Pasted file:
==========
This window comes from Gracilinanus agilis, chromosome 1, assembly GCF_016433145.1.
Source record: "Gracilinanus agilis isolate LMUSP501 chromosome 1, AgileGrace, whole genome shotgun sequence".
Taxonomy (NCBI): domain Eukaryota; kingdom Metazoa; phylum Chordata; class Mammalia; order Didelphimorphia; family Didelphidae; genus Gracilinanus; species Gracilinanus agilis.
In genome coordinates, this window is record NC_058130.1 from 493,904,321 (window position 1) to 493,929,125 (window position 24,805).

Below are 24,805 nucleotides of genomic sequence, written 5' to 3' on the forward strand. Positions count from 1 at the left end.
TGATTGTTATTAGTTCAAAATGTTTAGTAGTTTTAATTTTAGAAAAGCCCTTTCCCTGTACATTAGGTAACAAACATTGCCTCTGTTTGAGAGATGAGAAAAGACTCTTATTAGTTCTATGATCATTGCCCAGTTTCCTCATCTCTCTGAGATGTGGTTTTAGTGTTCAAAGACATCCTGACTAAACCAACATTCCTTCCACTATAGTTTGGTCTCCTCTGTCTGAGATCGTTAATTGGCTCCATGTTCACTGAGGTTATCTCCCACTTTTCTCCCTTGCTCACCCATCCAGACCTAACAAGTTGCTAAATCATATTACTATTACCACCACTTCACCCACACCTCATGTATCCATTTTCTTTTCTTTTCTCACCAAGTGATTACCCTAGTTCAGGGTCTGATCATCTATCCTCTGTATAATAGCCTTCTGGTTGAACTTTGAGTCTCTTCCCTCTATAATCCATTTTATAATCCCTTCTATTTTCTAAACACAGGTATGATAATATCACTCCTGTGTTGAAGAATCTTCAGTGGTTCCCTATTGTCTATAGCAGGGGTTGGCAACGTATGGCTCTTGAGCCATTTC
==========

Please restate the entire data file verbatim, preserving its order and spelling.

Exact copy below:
This window comes from Gracilinanus agilis, chromosome 1, assembly GCF_016433145.1.
Source record: "Gracilinanus agilis isolate LMUSP501 chromosome 1, AgileGrace, whole genome shotgun sequence".
Taxonomy (NCBI): domain Eukaryota; kingdom Metazoa; phylum Chordata; class Mammalia; order Didelphimorphia; family Didelphidae; genus Gracilinanus; species Gracilinanus agilis.
In genome coordinates, this window is record NC_058130.1 from 493,904,321 (window position 1) to 493,929,125 (window position 24,805).

Below are 24,805 nucleotides of genomic sequence, written 5' to 3' on the forward strand. Positions count from 1 at the left end.
TGATTGTTATTAGTTCAAAATGTTTAGTAGTTTTAATTTTAGAAAAGCCCTTTCCCTGTACATTAGGTAACAAACATTGCCTCTGTTTGAGAGATGAGAAAAGACTCTTATTAGTTCTATGATCATTGCCCAGTTTCCTCATCTCTCTGAGATGTGGTTTTAGTGTTCAAAGACATCCTGACTAAACCAACATTCCTTCCACTATAGTTTGGTCTCCTCTGTCTGAGATCGTTAATTGGCTCCATGTTCACTGAGGTTATCTCCCACTTTTCTCCCTTGCTCACCCATCCAGACCTAACAAGTTGCTAAATCATATTACTATTACCACCACTTCACCCACACCTCATGTATCCATTTTCTTTTCTTTTCTCACCAAGTGATTACCCTAGTTCAGGGTCTGATCATCTATCCTCTGTATAATAGCCTTCTGGTTGAACTTTGAGTCTCTTCCCTCTATAATCCATTTTATAATCCCTTCTATTTTCTAAACACAGGTATGATAATATCACTCCTGTGTTGAAGAATCTTCAGTGGTTCCCTATTGTCTATAGCAGGGGTTGGCAACGTATGGCTCTTGAGCCATTTC